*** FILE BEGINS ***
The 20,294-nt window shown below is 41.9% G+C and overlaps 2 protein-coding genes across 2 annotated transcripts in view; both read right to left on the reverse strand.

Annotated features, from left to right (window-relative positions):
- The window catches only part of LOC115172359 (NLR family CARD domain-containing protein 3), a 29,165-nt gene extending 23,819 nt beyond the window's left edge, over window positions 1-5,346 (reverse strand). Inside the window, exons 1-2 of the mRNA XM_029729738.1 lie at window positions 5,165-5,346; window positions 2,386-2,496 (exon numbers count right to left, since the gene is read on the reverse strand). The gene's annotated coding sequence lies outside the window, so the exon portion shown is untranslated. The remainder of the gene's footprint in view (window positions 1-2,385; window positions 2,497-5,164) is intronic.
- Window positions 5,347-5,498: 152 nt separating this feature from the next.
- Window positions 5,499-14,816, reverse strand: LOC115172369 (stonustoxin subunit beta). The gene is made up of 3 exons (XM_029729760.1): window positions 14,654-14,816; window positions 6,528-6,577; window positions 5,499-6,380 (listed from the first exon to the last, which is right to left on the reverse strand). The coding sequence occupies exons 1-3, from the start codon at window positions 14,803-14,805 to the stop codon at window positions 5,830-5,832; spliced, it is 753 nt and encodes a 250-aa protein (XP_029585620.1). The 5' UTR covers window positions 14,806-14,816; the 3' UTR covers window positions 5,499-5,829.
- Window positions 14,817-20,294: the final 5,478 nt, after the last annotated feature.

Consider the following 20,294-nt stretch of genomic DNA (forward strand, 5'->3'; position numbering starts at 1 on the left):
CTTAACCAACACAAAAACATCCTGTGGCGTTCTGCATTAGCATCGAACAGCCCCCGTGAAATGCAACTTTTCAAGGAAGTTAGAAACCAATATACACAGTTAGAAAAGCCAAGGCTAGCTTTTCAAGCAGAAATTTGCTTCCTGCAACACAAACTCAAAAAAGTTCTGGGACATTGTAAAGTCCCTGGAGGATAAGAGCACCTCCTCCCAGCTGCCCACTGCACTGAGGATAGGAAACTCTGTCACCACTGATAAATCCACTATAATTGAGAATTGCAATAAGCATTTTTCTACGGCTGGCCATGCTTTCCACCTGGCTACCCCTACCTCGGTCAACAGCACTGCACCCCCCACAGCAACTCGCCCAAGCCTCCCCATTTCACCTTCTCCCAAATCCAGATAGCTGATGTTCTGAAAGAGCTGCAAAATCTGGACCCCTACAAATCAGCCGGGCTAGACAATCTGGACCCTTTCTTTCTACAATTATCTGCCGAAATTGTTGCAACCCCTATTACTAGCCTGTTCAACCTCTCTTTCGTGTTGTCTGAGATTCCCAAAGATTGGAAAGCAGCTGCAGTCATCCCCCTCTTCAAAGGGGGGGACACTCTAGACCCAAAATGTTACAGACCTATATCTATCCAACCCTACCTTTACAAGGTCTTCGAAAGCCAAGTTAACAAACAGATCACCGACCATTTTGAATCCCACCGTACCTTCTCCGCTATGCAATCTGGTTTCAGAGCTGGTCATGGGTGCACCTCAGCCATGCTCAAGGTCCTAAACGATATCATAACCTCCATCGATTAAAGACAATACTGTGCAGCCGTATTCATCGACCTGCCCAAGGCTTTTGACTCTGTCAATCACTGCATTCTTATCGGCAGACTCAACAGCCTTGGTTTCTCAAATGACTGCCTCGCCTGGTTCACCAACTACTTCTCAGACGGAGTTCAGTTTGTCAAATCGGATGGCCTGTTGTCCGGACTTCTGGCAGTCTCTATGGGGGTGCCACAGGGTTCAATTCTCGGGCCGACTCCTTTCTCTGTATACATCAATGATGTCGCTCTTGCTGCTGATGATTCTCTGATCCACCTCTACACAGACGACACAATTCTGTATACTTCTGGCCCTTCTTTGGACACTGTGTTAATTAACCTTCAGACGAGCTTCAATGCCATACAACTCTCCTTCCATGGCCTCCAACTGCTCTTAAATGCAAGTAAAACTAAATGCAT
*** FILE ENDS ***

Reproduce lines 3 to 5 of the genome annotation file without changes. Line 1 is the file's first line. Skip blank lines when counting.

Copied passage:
- The window catches only part of LOC115172359 (NLR family CARD domain-containing protein 3), a 29,165-nt gene extending 23,819 nt beyond the window's left edge, over window positions 1-5,346 (reverse strand). Inside the window, exons 1-2 of the mRNA XM_029729738.1 lie at window positions 5,165-5,346; window positions 2,386-2,496 (exon numbers count right to left, since the gene is read on the reverse strand). The gene's annotated coding sequence lies outside the window, so the exon portion shown is untranslated. The remainder of the gene's footprint in view (window positions 1-2,385; window positions 2,497-5,164) is intronic.
- Window positions 5,347-5,498: 152 nt separating this feature from the next.
- Window positions 5,499-14,816, reverse strand: LOC115172369 (stonustoxin subunit beta). The gene is made up of 3 exons (XM_029729760.1): window positions 14,654-14,816; window positions 6,528-6,577; window positions 5,499-6,380 (listed from the first exon to the last, which is right to left on the reverse strand). The coding sequence occupies exons 1-3, from the start codon at window positions 14,803-14,805 to the stop codon at window positions 5,830-5,832; spliced, it is 753 nt and encodes a 250-aa protein (XP_029585620.1). The 5' UTR covers window positions 14,806-14,816; the 3' UTR covers window positions 5,499-5,829.